For me the Jewish faith has been pivotal in understanding and dealing with life. I have a peace and centered quality within myself that I did not get from Christianity. I enjoy going to Shabbat services and dinner, studying the different texts, observing the holidays, as well as the more far-reaching facets of Jewish life. I do feel some sadness knowing I missed out on certain things that many children who grew up Jewish got to experience: summer camps, learning Hebrew, growing up celebrating the holidays. Also, my family is still Christian, so during holidays and times of worship, it’s just me, myself, and I representing Judaism, which is pretty lonely.

However, my conversion offered me a new beginning into faith and a new way of worshipping God. After my immersion in the mikveh, I emerged feeling as though a new chapter of my life had started and as if I was finally part of a religion that I was excited to be practicing. My rabbi gave me the Jewish name Efrat, Hebrew for fruitful, with the hope that all areas of my life would flourish.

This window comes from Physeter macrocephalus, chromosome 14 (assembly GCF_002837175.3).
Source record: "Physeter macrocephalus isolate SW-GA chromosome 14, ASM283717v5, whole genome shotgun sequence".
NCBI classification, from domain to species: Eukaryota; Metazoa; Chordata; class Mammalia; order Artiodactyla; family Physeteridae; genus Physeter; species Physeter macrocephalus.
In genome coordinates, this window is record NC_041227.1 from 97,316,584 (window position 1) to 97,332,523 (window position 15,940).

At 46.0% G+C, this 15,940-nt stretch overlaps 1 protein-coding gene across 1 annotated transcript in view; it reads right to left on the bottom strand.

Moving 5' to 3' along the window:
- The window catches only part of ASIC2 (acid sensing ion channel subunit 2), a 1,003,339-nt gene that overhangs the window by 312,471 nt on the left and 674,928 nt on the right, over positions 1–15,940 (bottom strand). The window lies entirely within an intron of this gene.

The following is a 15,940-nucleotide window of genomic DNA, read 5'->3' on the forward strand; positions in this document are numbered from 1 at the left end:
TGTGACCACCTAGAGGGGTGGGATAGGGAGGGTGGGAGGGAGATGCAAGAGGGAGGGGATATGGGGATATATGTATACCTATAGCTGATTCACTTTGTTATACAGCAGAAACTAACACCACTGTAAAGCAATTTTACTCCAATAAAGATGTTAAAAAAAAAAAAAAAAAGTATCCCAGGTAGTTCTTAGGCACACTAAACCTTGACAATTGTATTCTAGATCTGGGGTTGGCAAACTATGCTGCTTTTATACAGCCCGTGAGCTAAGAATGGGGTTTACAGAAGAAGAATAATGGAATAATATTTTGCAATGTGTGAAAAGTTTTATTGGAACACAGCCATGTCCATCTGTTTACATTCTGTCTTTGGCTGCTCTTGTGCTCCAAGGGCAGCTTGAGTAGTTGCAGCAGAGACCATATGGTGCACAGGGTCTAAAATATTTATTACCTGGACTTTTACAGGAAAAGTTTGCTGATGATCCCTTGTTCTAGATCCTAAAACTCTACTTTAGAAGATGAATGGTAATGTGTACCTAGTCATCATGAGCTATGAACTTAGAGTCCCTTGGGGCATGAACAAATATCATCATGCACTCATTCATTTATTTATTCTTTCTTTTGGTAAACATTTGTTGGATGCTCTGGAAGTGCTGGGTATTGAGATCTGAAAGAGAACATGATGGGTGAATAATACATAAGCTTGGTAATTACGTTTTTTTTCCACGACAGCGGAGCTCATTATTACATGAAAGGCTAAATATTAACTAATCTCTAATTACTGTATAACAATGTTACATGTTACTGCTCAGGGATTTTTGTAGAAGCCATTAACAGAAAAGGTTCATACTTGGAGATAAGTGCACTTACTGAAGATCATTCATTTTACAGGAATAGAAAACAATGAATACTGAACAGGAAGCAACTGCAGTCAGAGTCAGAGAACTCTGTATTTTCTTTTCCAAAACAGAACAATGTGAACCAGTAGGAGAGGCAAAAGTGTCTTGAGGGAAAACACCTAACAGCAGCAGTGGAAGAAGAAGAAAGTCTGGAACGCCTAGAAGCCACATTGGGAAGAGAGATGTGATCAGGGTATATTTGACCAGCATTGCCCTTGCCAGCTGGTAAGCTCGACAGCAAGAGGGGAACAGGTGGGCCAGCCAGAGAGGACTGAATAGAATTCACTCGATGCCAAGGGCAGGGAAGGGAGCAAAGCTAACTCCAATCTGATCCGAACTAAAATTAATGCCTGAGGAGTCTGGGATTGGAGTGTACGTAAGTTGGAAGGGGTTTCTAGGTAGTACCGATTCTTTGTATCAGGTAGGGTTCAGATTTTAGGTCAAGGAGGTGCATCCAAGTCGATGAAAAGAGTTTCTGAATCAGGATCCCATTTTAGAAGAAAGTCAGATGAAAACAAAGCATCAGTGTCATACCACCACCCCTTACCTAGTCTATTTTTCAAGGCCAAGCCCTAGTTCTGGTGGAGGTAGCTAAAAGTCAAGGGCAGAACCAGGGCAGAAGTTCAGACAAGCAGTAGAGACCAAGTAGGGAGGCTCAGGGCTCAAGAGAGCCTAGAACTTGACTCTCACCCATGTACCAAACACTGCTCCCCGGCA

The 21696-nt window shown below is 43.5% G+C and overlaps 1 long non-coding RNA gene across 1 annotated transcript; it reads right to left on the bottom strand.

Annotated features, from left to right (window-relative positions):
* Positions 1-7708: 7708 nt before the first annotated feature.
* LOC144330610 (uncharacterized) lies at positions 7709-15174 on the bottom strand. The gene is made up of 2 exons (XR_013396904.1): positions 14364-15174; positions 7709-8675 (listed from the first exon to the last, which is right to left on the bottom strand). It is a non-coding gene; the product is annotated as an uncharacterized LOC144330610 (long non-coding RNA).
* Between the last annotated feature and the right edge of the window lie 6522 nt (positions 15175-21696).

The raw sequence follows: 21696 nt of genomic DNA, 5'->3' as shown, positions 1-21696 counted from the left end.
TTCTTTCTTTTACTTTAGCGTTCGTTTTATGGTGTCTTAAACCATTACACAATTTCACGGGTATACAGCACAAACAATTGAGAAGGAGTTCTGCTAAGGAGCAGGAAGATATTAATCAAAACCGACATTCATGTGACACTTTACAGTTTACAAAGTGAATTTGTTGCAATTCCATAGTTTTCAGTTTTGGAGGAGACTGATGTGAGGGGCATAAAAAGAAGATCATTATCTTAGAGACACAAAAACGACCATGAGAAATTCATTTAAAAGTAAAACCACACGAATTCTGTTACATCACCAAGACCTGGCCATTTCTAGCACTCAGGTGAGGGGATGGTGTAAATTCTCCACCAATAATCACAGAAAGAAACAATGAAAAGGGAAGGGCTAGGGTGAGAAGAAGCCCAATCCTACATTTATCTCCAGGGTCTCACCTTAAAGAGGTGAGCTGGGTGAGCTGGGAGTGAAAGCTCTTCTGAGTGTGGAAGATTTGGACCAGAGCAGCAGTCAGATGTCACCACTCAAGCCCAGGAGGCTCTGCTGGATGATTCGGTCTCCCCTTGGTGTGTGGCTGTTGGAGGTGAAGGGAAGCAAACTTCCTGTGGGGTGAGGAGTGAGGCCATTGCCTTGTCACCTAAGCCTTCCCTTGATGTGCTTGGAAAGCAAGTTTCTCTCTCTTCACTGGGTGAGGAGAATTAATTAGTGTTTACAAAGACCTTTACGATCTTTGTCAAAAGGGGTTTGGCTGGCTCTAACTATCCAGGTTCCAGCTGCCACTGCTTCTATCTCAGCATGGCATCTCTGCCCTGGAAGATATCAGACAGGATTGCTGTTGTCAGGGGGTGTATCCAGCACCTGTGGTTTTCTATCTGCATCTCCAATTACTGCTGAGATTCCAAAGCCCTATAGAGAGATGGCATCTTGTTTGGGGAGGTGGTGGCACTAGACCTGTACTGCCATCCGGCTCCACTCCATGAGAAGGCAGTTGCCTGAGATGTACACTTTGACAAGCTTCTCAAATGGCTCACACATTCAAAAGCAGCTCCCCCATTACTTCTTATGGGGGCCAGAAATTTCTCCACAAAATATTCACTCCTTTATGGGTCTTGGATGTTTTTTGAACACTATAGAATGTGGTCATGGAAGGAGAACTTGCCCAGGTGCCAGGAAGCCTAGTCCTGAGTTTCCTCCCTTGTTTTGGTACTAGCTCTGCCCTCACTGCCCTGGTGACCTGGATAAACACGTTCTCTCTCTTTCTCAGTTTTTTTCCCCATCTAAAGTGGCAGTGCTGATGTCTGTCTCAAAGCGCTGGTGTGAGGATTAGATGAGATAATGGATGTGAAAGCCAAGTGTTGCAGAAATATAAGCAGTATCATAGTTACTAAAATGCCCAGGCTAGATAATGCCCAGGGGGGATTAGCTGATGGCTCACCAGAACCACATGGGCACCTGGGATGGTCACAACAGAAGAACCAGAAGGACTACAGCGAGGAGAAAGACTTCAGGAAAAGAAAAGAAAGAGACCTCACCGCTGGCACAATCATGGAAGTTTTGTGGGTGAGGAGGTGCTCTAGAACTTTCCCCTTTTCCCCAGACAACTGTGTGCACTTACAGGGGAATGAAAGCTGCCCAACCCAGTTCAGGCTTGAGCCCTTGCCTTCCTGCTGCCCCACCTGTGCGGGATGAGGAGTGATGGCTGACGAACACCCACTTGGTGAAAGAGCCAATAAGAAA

About the Author

fabulous_floresFabulous Flores, 22, is a senior at Penn State University, majoring in broadcast journalism with a minor in Jewish studies. Her long-term goal is to work as an overseas correspondent, particularly in the Middle East area. At her HBI internship over the summer, she worked on an individual research project concerning the stigma of multiculturalism in Judaism, research that inspired her to one day have her work published.

One Comment

  1. ruth housman October 20, 2014 Reply

    I find personal memoir fascinating. Is there something in the genes… an ancestral code? How interesting Judaism ran in this young author’s family but she only learned later. Maybe within us are links to our ancestral histories!